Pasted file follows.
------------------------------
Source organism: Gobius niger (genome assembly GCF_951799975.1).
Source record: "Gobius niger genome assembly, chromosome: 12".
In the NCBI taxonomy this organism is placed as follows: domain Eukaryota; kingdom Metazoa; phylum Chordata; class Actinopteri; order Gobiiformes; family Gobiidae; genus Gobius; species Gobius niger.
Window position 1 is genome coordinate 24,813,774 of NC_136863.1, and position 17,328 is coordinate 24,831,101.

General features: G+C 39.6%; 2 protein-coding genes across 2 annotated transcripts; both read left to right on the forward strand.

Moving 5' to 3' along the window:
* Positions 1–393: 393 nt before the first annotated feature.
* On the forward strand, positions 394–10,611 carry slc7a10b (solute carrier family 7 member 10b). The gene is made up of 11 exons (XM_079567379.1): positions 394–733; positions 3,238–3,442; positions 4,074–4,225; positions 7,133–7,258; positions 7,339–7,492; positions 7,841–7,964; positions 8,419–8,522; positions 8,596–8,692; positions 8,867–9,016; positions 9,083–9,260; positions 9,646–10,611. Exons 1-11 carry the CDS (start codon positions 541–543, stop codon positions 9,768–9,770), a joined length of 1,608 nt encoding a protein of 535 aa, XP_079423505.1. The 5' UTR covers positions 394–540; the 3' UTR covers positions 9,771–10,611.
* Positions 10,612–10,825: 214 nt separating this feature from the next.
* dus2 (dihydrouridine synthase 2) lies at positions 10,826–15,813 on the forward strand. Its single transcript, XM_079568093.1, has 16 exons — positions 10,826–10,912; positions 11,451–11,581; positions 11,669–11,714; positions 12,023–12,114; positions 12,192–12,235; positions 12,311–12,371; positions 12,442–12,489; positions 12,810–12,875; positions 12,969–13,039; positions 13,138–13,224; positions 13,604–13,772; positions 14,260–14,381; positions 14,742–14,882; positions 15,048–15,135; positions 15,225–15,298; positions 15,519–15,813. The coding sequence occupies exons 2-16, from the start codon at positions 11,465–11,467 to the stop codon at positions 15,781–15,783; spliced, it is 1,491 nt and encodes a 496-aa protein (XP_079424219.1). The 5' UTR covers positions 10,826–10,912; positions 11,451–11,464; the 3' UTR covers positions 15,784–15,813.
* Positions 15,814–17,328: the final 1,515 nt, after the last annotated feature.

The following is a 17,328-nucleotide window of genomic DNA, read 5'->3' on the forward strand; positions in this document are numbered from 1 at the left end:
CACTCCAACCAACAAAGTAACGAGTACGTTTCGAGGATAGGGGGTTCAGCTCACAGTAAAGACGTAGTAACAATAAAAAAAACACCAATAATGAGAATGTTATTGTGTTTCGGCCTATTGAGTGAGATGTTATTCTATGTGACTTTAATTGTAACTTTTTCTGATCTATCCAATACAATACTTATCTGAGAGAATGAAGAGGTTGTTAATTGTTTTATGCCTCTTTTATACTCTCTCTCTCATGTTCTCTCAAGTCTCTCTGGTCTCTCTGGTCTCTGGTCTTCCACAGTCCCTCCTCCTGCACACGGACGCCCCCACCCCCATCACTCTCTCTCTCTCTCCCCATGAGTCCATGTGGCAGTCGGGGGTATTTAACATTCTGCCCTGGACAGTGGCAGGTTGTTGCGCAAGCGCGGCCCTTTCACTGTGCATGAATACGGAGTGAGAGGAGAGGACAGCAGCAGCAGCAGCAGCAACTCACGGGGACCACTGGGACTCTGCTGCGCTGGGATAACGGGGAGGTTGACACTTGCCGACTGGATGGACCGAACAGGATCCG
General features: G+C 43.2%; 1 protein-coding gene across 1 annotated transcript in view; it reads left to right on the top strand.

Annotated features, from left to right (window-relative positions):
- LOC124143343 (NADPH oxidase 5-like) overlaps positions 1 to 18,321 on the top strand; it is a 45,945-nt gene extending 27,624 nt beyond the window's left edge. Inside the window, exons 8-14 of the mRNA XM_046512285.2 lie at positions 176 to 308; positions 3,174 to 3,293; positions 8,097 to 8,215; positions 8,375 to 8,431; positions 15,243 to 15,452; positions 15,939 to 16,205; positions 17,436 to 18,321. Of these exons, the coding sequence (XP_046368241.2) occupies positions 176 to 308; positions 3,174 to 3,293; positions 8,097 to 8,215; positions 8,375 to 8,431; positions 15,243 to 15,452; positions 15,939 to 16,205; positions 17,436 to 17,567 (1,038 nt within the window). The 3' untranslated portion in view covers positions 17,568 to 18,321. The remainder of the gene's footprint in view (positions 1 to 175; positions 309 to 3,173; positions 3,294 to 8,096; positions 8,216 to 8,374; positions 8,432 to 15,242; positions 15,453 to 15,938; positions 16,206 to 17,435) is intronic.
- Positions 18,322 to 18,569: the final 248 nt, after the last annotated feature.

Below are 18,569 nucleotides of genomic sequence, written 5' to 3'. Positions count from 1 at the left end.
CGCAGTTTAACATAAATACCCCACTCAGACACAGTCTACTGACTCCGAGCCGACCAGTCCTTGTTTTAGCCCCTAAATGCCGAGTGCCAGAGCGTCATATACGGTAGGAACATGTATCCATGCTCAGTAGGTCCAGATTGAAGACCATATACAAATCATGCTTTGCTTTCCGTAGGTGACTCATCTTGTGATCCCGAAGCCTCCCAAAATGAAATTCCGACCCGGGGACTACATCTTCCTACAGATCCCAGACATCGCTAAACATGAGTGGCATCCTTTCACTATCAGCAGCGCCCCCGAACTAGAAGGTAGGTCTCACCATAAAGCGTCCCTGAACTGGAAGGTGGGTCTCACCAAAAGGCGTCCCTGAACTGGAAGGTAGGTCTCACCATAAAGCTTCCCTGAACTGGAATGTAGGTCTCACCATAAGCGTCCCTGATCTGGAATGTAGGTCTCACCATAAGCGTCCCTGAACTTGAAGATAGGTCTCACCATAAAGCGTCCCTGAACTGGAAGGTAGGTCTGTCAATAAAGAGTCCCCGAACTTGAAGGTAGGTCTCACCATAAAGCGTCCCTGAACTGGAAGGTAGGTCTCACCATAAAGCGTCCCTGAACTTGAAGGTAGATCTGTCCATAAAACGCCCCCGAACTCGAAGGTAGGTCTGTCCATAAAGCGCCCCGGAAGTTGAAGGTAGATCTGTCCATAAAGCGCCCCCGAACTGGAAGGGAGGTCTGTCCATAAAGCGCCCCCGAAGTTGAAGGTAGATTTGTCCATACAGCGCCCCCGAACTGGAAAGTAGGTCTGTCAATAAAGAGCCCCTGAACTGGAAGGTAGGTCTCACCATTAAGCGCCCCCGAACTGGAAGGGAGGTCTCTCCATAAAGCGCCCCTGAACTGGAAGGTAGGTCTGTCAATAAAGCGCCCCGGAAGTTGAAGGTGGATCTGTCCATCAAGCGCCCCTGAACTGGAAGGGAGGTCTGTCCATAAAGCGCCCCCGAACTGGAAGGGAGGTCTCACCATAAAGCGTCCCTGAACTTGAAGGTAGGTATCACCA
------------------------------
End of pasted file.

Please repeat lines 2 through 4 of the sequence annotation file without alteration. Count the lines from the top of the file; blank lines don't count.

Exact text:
Source record: "Gobius niger genome assembly, chromosome: 12".
In the NCBI taxonomy this organism is placed as follows: domain Eukaryota; kingdom Metazoa; phylum Chordata; class Actinopteri; order Gobiiformes; family Gobiidae; genus Gobius; species Gobius niger.
Window position 1 is genome coordinate 24,813,774 of NC_136863.1, and position 17,328 is coordinate 24,831,101.